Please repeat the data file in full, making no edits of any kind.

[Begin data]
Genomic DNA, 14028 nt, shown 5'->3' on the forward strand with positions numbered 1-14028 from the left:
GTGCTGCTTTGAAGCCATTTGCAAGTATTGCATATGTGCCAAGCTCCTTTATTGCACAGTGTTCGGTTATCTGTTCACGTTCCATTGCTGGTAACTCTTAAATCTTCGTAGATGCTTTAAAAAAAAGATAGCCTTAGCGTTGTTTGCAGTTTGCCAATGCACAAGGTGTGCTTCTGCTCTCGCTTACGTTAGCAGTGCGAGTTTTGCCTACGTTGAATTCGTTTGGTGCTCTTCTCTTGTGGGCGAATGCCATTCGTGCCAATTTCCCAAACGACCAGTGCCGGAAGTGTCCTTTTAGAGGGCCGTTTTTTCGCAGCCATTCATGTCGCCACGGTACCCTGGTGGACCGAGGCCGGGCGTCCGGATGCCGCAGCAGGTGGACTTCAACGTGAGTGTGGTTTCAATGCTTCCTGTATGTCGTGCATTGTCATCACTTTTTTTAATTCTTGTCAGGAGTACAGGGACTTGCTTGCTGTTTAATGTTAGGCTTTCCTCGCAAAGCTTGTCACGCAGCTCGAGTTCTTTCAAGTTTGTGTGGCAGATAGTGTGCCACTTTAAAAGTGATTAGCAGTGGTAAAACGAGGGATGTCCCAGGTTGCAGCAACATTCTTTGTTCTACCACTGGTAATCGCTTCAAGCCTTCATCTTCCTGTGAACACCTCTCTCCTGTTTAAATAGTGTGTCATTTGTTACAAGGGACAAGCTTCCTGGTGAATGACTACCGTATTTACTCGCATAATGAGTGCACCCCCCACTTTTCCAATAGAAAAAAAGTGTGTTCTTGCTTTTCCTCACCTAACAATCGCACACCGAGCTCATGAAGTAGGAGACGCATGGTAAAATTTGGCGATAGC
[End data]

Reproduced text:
Genomic DNA, 14028 nt, shown 5'->3' on the forward strand with positions numbered 1-14028 from the left:
GTGCTGCTTTGAAGCCATTTGCAAGTATTGCATATGTGCCAAGCTCCTTTATTGCACAGTGTTCGGTTATCTGTTCACGTTCCATTGCTGGTAACTCTTAAATCTTCGTAGATGCTTTAAAAAAAAGATAGCCTTAGCGTTGTTTGCAGTTTGCCAATGCACAAGGTGTGCTTCTGCTCTCGCTTACGTTAGCAGTGCGAGTTTTGCCTACGTTGAATTCGTTTGGTGCTCTTCTCTTGTGGGCGAATGCCATTCGTGCCAATTTCCCAAACGACCAGTGCCGGAAGTGTCCTTTTAGAGGGCCGTTTTTTCGCAGCCATTCATGTCGCCACGGTACCCTGGTGGACCGAGGCCGGGCGTCCGGATGCCGCAGCAGGTGGACTTCAACGTGAGTGTGGTTTCAATGCTTCCTGTATGTCGTGCATTGTCATCACTTTTTTTAATTCTTGTCAGGAGTACAGGGACTTGCTTGCTGTTTAATGTTAGGCTTTCCTCGCAAAGCTTGTCACGCAGCTCGAGTTCTTTCAAGTTTGTGTGGCAGATAGTGTGCCACTTTAAAAGTGATTAGCAGTGGTAAAACGAGGGATGTCCCAGGTTGCAGCAACATTCTTTGTTCTACCACTGGTAATCGCTTCAAGCCTTCATCTTCCTGTGAACACCTCTCTCCTGTTTAAATAGTGTGTCATTTGTTACAAGGGACAAGCTTCCTGGTGAATGACTACCGTATTTACTCGCATAATGAGTGCACCCCCCACTTTTCCAATAGAAAAAAAGTGTGTTCTTGCTTTTCCTCACCTAACAATCGCACACCGAGCTCATGAAGTAGGAGACGCATGGTAAAATTTGGCGATAGC